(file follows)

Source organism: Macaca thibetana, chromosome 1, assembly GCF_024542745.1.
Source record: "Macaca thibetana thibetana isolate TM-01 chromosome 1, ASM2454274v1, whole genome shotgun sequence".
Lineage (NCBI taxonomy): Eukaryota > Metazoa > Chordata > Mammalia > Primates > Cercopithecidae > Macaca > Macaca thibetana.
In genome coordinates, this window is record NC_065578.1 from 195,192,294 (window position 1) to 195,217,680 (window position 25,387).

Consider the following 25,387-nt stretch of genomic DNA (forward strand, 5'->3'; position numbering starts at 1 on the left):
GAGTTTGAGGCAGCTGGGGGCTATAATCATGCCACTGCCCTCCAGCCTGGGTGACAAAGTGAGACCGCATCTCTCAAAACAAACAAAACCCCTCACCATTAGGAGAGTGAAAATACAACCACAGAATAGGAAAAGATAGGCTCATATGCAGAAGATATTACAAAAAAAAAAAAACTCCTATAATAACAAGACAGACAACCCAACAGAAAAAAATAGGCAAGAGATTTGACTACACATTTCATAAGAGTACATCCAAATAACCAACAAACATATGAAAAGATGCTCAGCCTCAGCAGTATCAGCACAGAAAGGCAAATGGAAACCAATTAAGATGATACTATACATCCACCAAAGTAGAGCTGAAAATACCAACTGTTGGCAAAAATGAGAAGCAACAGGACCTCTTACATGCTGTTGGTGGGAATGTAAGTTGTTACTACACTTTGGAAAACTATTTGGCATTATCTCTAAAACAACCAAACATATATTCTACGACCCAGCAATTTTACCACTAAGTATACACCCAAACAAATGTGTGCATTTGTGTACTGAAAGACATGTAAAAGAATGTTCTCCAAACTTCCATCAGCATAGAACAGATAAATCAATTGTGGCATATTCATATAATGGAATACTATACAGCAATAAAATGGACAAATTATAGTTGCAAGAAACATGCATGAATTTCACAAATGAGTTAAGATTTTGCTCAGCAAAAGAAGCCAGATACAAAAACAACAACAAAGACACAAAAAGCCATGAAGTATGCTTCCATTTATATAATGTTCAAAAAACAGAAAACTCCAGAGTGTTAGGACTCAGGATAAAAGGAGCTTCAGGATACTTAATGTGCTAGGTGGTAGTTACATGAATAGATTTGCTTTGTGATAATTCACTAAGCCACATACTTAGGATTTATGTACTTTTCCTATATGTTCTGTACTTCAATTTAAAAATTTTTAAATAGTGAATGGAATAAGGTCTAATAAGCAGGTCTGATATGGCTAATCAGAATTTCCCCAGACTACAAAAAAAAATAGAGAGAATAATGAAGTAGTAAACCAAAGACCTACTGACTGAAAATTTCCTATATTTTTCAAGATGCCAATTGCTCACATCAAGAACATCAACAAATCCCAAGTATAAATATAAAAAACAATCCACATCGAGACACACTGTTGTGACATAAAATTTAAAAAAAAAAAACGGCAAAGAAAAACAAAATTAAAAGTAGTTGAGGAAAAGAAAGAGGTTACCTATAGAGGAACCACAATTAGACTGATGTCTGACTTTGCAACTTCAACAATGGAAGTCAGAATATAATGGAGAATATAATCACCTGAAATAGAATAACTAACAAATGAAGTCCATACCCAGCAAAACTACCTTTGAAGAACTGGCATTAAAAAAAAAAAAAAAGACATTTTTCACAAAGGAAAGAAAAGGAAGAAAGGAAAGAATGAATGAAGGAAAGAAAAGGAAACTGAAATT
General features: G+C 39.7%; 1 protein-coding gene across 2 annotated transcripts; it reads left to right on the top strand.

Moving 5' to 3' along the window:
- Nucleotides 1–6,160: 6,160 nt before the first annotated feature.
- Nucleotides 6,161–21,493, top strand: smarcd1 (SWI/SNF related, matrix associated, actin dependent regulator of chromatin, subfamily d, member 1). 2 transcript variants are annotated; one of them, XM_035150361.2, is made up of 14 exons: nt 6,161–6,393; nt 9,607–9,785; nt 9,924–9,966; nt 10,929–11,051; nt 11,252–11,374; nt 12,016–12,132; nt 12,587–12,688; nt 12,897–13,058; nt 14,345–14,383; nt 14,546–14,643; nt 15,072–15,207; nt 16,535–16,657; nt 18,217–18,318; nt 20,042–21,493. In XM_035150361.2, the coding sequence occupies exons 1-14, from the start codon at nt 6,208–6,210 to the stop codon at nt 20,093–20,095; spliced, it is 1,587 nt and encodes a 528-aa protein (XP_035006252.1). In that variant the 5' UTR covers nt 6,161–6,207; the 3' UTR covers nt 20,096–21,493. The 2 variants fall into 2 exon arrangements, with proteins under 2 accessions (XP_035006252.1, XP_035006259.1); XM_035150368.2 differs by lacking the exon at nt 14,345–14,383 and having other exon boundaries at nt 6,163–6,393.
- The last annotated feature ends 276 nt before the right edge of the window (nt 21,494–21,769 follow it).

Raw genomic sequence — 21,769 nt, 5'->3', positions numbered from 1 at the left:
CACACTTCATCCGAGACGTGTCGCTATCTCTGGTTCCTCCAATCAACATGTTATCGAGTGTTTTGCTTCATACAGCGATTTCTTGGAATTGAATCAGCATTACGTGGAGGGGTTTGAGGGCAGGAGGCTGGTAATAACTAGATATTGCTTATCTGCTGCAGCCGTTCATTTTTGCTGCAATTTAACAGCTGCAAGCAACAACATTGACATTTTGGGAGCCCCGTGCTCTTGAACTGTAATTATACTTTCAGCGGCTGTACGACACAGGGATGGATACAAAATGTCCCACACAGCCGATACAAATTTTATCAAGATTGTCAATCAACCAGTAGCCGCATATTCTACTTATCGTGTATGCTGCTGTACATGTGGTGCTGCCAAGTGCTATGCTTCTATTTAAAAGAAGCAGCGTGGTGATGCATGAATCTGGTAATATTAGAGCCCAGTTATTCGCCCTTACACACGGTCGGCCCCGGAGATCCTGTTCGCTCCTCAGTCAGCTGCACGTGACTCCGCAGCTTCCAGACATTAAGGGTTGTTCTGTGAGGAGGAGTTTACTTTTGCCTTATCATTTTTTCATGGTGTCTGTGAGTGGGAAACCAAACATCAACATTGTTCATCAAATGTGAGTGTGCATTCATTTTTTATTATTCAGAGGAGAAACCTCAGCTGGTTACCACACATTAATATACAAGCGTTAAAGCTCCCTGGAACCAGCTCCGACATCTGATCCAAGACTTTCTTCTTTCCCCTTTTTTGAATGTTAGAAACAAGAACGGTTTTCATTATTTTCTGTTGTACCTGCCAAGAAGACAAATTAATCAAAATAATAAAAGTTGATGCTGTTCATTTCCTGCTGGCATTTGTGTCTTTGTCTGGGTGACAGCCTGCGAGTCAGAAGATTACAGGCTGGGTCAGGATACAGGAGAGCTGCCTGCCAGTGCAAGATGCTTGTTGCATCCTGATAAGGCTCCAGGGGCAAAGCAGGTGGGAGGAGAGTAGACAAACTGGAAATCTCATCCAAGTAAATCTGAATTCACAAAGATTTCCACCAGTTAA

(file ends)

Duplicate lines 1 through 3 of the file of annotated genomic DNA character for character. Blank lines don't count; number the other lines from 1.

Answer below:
Source organism: Macaca thibetana, chromosome 1, assembly GCF_024542745.1.
Source record: "Macaca thibetana thibetana isolate TM-01 chromosome 1, ASM2454274v1, whole genome shotgun sequence".
Lineage (NCBI taxonomy): Eukaryota > Metazoa > Chordata > Mammalia > Primates > Cercopithecidae > Macaca > Macaca thibetana.